Also, the organic EL device includes an electrically insulating layer arranged so as to cover the first wiring pattern and second wiring pattern. The insulating layer is formed with a plurality of hole arrays in a manner to respectively correspond to the first electrodes. The hole arrays each are constituted of a plurality of holes arranged along the first electrode corresponding thereto and so as to extend through the insulating layer to the first electrode while being kept from extending through the second electrodes. The holes of each of the hole arrays each are formed therein with a connection conductive section. In addition, the organic EL device includes a third wiring pattern constituted of a plurality of conductive paths each arranged on the insulating layer so as to be in alignment with each of the hole arrays and electrically connected to each of the first electrodes through the connection conductive sections formed in the holes of the hole array corresponding thereto.

When the luminous material layer is arranged so as to cover the whole front surface of the insulating substrate on which the first wiring pattern is formed, the holes of each of the hole arrays are formed so as to extend through the luminous material layer.

Such construction permits flowing of a current to the first electrodes or transparent electrodes to be carried out from the conductive paths extending along the first electrodes through the connection conductive sections in the holes formed in the insulating layer. This permits a sufficient amount of current to be fed to the luminous sections positioned on the intersections between the first electrodes and the second electrodes, even when the first electrodes are increased in resistance due to a reduction in width thereof or an increase in length thereof. This results in the organic EL permitting an image plane to exhibit increased luminance or brightness while eliminating any difference in luminescence between the luminous sections.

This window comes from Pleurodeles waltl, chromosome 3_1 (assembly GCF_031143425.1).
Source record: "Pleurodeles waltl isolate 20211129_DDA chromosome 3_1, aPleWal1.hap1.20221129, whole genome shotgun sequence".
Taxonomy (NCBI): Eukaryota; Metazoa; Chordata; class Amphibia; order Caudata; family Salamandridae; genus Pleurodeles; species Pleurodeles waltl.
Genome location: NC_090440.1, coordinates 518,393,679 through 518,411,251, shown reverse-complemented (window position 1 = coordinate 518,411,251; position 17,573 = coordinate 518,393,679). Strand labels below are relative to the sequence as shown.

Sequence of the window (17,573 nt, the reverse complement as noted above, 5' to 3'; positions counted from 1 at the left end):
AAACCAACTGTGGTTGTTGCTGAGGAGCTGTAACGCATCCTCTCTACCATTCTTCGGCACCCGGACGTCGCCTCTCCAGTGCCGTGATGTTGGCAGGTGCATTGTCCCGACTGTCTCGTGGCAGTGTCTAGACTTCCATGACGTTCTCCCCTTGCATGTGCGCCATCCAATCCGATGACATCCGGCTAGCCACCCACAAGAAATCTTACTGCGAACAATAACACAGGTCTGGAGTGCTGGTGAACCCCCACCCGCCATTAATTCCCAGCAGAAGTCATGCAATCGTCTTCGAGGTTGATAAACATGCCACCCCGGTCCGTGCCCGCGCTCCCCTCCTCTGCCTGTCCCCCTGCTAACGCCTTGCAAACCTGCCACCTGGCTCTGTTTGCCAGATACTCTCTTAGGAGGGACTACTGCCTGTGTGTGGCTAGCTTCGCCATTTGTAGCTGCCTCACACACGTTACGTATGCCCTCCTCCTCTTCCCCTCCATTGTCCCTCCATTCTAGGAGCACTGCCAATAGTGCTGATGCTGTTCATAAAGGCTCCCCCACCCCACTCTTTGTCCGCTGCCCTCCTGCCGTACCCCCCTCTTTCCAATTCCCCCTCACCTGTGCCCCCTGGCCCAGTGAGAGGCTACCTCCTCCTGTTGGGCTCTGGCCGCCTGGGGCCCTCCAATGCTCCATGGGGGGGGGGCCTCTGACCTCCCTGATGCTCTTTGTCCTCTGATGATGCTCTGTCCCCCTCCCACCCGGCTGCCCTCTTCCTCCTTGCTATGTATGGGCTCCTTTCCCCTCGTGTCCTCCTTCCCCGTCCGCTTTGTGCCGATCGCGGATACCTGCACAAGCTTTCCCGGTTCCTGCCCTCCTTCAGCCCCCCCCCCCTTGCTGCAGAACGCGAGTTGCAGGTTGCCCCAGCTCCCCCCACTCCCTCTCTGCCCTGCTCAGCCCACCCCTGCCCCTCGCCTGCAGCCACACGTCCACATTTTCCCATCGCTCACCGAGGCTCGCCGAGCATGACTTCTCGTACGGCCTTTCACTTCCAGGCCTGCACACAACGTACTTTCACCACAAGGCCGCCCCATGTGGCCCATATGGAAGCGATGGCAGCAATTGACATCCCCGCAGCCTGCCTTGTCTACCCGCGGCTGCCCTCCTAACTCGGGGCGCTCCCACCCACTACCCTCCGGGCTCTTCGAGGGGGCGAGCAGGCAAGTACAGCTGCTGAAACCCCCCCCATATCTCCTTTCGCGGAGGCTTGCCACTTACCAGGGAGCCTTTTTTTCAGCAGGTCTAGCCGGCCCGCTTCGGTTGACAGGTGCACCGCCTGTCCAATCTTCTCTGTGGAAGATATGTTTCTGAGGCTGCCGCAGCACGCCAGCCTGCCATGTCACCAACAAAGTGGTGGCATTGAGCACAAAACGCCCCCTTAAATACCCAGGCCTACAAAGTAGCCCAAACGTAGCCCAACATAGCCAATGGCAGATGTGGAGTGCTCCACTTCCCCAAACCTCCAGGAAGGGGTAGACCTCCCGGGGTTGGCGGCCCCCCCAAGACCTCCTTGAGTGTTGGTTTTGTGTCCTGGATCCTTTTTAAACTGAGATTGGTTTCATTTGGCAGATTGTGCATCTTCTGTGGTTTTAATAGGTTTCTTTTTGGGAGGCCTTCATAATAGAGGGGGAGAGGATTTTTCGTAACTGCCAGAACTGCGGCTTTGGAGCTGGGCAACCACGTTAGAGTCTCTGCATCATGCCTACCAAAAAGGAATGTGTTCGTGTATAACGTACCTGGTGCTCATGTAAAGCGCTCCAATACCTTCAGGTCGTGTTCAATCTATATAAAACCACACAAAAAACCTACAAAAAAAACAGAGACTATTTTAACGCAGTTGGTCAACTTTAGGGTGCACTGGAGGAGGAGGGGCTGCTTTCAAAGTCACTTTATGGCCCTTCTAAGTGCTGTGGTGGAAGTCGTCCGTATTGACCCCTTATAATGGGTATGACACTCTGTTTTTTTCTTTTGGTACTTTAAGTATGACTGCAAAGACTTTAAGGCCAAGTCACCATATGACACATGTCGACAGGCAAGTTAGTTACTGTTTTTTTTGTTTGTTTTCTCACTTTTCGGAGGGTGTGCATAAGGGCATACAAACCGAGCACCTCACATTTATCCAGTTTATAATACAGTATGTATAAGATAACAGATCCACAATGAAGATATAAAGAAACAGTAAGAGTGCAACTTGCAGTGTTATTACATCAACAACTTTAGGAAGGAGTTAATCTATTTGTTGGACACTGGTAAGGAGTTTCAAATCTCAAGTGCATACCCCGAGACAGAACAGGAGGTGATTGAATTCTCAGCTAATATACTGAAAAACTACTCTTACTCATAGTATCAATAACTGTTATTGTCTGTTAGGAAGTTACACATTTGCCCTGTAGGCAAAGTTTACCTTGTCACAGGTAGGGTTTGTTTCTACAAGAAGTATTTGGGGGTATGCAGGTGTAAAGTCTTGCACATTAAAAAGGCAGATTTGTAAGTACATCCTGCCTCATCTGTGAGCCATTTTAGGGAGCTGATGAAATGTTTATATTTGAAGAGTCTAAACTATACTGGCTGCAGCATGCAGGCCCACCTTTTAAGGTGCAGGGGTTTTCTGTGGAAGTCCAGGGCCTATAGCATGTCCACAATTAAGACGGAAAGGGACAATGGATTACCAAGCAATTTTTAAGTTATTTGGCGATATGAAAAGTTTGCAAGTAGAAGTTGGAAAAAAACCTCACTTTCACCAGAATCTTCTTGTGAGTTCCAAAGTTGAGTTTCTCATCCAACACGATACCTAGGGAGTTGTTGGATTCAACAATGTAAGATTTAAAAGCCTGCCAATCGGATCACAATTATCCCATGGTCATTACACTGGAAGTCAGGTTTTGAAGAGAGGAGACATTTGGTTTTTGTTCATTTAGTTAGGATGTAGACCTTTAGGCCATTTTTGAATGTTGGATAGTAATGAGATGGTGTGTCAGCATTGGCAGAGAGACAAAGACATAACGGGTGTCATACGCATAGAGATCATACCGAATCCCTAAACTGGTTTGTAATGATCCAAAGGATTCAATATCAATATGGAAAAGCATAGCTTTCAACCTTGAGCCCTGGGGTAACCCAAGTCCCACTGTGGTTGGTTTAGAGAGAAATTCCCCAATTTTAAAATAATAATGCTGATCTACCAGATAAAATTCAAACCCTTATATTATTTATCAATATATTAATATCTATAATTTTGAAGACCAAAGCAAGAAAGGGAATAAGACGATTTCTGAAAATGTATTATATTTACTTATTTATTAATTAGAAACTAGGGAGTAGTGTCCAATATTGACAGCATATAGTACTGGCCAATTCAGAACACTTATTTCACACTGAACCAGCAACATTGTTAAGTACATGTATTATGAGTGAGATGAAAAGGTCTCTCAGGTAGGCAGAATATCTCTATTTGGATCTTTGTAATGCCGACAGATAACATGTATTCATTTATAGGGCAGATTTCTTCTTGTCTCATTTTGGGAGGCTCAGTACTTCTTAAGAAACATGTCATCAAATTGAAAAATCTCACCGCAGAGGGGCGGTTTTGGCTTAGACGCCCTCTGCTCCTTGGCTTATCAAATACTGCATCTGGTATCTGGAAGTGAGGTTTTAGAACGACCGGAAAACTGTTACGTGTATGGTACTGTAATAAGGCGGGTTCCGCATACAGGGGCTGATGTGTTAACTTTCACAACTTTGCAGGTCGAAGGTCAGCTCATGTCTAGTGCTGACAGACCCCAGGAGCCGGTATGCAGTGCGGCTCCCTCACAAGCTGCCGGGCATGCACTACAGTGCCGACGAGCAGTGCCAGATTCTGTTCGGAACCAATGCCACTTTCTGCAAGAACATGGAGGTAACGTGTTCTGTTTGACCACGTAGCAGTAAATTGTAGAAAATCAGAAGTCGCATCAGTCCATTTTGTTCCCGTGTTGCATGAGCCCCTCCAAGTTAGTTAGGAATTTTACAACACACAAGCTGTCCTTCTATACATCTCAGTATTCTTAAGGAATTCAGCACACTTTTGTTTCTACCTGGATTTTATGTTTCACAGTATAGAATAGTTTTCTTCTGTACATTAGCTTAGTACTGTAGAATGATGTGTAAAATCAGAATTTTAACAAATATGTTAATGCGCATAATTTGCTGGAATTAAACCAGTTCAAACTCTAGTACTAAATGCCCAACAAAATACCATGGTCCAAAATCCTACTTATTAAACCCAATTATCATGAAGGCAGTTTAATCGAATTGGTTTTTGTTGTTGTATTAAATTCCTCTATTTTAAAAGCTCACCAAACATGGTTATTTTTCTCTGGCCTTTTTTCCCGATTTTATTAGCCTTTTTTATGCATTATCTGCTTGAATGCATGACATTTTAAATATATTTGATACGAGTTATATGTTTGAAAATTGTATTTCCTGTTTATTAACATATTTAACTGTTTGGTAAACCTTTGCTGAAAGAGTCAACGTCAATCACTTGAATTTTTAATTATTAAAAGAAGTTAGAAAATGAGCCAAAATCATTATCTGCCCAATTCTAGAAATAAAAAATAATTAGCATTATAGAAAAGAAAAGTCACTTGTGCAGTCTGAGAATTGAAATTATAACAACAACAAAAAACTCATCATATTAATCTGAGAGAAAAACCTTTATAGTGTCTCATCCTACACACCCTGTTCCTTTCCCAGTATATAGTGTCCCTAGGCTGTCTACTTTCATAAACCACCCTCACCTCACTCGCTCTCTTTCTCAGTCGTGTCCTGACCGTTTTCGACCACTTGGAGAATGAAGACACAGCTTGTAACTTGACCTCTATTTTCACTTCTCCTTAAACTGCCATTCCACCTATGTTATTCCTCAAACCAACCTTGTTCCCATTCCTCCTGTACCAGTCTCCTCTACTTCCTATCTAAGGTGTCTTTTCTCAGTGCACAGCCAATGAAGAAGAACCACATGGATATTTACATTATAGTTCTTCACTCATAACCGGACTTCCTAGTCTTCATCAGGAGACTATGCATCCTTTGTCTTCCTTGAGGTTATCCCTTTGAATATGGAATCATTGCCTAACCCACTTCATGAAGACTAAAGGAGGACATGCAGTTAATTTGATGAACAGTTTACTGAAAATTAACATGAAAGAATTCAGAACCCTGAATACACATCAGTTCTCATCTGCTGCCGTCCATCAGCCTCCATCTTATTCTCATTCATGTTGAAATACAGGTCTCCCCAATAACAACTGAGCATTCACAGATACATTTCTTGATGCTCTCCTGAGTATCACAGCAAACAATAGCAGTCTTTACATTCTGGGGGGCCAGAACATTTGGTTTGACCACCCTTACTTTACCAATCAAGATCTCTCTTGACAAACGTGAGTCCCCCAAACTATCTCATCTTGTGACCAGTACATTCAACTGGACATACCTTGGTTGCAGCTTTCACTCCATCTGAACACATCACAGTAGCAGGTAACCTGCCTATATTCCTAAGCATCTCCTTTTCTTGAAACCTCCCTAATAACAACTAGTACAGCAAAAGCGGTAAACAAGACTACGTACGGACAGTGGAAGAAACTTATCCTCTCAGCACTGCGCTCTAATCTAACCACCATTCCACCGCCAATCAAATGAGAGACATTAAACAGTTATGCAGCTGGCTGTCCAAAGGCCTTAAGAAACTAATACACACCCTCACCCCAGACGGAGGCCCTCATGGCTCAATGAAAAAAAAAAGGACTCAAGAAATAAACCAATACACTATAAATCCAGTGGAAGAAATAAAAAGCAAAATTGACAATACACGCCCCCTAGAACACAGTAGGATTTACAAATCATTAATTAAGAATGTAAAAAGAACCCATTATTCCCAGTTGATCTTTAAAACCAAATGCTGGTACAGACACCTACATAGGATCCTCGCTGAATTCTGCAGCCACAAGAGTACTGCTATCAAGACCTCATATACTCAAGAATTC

The conductive paths may be constituted by a plurality of divided conductive sections kept from being electrically connected to each other. In other words, the conductive path for feeding a current to each of the first electrodes may be constituted by a plurality of such divided conductive sections. In this instance, the second electrodes are divided into n (n: positive integer) groups each including a predetermined number of second electrodes successively arranged. The divided electrodes constituting the first electrodes and the divided conductive sections constituting the conductive paths are arranged so as to correspond to the n groups of the second electrodes. Such construction permits feeding of a current to the first electrodes or transparent electrodes to be controlled for each of units of n in number formed in correspondence to n groups of the second electrodes, resulting in drive and control of the organic EL device being facilitated.

BRIEF DESCRIPTION OF THE DRAWINGS

These and other objects and many of the attendant advantages of the present invention will be readily appreciated as the same becomes better understood by reference to the following detailed description when considered in connection with the accompanying drawings; wherein:

FIG. 1 is a fragmentary schematic sectional view showing a first step in manufacturing of an embodiment of an organic EL device according to the present invention;

FIG. 2 is a fragmentary schematic sectional view showing a second step in manufacturing of an embodiment of an organic EL device according to the present invention;